From Texas to Kentucky, the service economy doesn’t serve up a future
Occupy Charleston, WV
AUSTIN, Texas — Under a photovoltaic glass trellis, on the terraced steps of Austin’s modernist City Hall, dozens of occupiers sprawl amid sleeping bags and sleeping dogs. A few people tap on computers while others nestled in bedding sit up, looking as if they are slowly sloughing off a hangover. It’s about 4 in the afternoon.
Trying to escape the pungence of fermenting compost, I gingerly climb the steps, scooting around one young woman with a brown sweater knotted around her waist and blue jeans around her ankles. A few feet away, a wiry guy in a flower-print sundress with body hair spilling out like Borat in a mankini strums a guitar.
At a table that passes for the kitchen on the plaza below a hefty man with a bandanna hanging off his chin eagerly offers mashed beans and vegetables on bread to passersby. A dozen homeless youth pass around a bowl as three impassive cops hang on the edge of the occupation. Two older women waltz to music only they can hear and a shirtless man grabs his shorts with one hand and a protest sign with the other as he chases a death-defying dog across four lanes of traffic.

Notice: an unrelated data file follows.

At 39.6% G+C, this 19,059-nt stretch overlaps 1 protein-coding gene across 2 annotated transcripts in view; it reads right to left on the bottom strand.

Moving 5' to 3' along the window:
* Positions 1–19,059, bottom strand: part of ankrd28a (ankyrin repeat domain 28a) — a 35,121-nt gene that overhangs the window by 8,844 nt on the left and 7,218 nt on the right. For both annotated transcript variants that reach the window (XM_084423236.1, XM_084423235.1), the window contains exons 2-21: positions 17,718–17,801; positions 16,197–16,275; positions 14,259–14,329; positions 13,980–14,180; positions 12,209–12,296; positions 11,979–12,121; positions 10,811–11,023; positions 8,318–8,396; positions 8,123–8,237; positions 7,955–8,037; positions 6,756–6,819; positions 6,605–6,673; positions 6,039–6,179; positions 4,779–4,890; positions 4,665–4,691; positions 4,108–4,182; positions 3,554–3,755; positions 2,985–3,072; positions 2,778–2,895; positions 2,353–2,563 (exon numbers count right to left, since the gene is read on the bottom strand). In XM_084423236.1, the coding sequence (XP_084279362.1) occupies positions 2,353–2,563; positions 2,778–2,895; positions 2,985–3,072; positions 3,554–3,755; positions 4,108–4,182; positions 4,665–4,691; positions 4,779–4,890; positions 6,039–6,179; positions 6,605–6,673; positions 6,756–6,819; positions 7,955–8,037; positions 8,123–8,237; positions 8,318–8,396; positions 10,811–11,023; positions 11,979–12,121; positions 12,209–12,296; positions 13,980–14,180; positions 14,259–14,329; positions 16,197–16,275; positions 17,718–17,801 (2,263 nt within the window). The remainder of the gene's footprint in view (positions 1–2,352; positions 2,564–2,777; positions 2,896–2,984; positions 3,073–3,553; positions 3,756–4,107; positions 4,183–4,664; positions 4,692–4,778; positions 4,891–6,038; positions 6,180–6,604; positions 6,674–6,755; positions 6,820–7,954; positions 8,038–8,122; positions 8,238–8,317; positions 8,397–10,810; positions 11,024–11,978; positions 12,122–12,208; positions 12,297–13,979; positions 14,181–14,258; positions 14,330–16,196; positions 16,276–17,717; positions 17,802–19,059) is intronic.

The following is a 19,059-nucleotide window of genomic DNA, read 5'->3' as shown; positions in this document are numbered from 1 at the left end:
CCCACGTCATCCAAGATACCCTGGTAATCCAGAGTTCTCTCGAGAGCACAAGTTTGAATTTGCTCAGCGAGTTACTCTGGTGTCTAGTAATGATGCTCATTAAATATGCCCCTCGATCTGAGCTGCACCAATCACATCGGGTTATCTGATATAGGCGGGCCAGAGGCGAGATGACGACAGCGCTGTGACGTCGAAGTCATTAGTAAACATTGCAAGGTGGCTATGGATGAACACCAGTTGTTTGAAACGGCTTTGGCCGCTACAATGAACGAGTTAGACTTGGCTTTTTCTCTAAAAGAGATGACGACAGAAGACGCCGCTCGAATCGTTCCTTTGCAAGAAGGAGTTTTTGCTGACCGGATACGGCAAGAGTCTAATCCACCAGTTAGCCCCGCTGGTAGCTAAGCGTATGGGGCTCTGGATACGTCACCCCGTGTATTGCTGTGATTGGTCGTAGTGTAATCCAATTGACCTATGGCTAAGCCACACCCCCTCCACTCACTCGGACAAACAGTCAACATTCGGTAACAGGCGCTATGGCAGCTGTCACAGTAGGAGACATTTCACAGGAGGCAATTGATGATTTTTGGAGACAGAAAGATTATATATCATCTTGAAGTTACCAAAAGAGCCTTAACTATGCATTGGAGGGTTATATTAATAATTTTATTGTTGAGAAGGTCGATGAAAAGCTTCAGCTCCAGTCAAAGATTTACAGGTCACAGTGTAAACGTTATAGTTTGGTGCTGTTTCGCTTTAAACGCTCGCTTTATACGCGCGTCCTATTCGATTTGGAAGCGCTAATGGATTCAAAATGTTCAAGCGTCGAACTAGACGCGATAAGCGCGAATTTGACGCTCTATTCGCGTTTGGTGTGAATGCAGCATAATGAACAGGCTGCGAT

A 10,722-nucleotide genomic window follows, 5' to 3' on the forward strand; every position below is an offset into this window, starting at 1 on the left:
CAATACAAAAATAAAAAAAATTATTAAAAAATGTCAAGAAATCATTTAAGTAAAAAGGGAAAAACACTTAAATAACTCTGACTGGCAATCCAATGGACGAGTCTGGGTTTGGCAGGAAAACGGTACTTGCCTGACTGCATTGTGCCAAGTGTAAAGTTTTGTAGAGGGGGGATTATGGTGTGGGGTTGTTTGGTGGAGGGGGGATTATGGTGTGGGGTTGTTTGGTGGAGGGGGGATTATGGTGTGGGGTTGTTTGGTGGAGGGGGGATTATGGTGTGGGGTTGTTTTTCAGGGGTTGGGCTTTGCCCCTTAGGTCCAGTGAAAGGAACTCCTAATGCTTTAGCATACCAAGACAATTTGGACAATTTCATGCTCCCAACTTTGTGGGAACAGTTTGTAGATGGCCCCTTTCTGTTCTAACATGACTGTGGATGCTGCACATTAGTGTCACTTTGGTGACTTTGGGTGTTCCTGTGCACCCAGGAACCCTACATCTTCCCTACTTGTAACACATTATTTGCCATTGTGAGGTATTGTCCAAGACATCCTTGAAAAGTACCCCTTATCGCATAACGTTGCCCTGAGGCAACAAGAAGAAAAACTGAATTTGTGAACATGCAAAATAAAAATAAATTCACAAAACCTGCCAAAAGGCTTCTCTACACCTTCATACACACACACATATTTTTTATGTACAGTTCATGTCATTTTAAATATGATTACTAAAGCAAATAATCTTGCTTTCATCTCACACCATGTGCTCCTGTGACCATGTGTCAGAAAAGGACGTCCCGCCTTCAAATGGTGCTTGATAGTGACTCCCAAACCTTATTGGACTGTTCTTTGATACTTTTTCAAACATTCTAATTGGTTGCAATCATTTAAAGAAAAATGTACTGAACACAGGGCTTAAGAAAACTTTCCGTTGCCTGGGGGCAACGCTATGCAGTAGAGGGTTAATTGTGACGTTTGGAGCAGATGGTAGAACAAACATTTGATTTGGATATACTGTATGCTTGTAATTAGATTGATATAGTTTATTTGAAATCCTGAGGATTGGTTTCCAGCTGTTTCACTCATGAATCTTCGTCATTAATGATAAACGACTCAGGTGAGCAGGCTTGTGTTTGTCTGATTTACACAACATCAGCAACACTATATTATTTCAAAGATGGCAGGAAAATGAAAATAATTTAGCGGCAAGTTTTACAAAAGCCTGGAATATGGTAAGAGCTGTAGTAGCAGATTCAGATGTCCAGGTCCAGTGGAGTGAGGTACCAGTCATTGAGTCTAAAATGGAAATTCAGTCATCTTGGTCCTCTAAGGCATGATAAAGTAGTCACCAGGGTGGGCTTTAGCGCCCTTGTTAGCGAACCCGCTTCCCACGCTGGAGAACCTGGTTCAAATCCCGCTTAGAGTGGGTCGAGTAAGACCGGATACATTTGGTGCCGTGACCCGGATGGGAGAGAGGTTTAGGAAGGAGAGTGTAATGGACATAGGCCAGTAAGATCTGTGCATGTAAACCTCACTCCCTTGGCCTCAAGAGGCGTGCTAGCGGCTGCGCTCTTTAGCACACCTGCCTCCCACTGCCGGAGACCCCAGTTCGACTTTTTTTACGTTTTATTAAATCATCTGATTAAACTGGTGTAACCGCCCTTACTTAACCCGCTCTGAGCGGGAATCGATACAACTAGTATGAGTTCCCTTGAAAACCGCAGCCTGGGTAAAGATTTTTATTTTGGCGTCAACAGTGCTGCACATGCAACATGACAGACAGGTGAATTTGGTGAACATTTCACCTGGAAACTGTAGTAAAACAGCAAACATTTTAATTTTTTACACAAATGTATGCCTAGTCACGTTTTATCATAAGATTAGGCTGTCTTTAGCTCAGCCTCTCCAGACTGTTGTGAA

When I describe the scene to Michelle Millette, an organizer with Occupy Austin, she laughs and in a rising voice says, “Keep Austin weird!” She explains that the encampment, which is mostly street people, stems from the fact that “Austin has a huge homeless population. A lot of the people are there because they say, ‘This is the only place I can legally sleep because I’ve been chased out of everyplace else.’” Plus, Millette adds, because the city has banned tents, “it looks like a hobo camp to people walking by. Many people are afraid to leave their stuff because it’s just lying out there.”